Peter Bogdanovich, ‘The Last Picture Show’ Director, Dies at 82

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Peter Bogdanovich in 2008 (Image: Wikimedia)

Peter Bogdanovich died on Thursday at 82 in his home in Los Angeles. His daughter, Antonia Bogdanovich, shared the news and that he died of natural causes.

His filmography spans all mediums and genres, but he first gained prominence as a film director with his coming-of-age drama The Last Picture Show (1971) and road comedy-drama Paper Moon (1973), which both made use of black-and-white cinematography and had widely acclaimed performances from their casts.

Bogdanovich was born in Kingston, New York to Herma (née Robinson) and Borislav Bogdanovich. His mother was Austrian Jewish and his father was Serbian, both of them immigrated to the U.S. in 1939.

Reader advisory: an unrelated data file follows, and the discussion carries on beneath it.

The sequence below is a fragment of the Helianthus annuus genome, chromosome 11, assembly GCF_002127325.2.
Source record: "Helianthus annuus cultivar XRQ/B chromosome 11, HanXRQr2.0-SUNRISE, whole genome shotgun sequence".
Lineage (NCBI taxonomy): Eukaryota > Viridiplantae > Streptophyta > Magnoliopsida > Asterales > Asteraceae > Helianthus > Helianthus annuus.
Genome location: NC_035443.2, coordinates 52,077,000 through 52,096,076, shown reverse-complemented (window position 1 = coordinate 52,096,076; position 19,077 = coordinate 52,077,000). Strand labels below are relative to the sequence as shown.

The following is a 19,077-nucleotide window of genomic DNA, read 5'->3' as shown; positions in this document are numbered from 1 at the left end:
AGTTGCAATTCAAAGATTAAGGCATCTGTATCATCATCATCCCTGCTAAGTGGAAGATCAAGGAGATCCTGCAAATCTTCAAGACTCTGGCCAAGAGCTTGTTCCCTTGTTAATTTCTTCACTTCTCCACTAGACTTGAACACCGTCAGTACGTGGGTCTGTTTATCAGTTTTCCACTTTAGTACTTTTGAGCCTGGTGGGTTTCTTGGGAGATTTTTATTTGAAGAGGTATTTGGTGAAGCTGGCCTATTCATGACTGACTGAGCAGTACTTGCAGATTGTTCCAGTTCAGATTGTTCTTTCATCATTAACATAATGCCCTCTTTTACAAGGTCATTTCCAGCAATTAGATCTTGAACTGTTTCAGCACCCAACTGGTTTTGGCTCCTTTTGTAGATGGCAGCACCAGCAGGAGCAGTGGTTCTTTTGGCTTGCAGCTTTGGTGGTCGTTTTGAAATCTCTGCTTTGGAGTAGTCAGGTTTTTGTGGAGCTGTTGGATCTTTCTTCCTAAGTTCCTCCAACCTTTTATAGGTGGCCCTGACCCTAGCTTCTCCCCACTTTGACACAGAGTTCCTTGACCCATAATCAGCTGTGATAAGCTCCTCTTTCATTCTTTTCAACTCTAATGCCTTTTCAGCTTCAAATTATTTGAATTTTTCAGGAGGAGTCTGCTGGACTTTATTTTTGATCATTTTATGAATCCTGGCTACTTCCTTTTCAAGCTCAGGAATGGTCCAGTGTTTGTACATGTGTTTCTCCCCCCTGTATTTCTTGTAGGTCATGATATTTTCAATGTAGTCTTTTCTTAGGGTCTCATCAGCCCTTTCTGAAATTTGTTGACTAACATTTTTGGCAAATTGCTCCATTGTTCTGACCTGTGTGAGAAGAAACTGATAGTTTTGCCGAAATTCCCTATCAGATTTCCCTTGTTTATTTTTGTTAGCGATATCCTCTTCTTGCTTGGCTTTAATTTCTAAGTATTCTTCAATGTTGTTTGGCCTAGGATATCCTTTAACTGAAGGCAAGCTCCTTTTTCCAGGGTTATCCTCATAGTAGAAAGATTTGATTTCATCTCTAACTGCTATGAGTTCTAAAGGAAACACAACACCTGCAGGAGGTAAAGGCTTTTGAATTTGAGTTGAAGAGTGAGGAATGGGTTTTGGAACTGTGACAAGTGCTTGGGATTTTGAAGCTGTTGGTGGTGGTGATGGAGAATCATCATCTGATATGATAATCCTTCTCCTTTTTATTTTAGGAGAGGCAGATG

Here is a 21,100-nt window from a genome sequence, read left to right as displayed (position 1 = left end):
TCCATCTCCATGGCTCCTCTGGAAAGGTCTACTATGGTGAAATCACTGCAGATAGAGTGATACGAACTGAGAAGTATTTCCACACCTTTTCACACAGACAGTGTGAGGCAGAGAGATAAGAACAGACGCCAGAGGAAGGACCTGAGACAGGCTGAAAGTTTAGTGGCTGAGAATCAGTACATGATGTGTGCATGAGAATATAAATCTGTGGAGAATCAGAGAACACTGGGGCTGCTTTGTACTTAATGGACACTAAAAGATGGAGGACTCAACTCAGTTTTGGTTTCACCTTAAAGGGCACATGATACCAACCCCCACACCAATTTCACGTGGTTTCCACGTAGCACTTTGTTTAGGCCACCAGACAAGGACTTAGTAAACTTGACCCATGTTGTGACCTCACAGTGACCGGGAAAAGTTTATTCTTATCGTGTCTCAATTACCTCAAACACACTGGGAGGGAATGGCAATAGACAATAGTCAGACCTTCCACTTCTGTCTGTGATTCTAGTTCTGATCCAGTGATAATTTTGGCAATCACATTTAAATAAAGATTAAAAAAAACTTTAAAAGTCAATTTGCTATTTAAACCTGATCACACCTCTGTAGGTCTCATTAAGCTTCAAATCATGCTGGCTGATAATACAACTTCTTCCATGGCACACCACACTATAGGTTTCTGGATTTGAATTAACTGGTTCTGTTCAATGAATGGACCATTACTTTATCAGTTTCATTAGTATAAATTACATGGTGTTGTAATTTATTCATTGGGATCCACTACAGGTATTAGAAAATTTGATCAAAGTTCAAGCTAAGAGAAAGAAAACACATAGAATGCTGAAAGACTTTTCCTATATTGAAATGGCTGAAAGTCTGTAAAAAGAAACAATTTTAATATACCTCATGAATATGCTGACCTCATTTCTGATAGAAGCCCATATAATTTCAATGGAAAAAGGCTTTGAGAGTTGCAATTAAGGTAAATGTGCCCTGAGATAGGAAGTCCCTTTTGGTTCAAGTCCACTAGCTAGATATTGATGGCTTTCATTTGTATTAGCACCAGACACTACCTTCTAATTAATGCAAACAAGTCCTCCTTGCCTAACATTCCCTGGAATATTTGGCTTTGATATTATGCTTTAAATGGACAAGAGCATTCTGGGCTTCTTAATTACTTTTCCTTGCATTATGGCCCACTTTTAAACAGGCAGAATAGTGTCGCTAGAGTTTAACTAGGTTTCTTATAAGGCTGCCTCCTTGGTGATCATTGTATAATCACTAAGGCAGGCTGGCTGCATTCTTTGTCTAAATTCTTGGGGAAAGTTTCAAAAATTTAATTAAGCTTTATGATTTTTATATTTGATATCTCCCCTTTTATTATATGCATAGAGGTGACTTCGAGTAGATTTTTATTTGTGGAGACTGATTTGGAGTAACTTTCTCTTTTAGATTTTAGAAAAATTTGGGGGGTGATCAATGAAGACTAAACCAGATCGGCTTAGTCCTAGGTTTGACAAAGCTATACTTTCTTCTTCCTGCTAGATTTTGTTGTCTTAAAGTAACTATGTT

He was known as an obsessive fan of cinema from a young age and began his career as a film journalist. He programmed film screenings for the Museum of Modern Art and wrote several books on iconic directors such as Orson Welles and Alfred Hitchcock

He later moved on to filmmaking after being hired to rewrite Roger Corman’s biker film The Wild Angels (1966). He quickly made a name for himself as a director and was heralded as part of the “New Hollywood” generation of directors. These included iconic filmmakers such as Steven SpielbergDavid LynchGeorge Lucas and Robert Altman.

He also has a chaotic personal life, including carrying out an affair on the set of The Last Picture Show with actress Cybill Shepherd. He also took a hiatus from filmmaking for several years after his girlfriend Dorothy Stratten was murdered in 1980.

Bogdanovich’s career spanned foundational films and TV work, along with insightful criticism and thought-provoking documentaries on some of the greatest filmmakers to ever live.

He is survived by his two daughters, Antonia and Sashy Bogdanovich.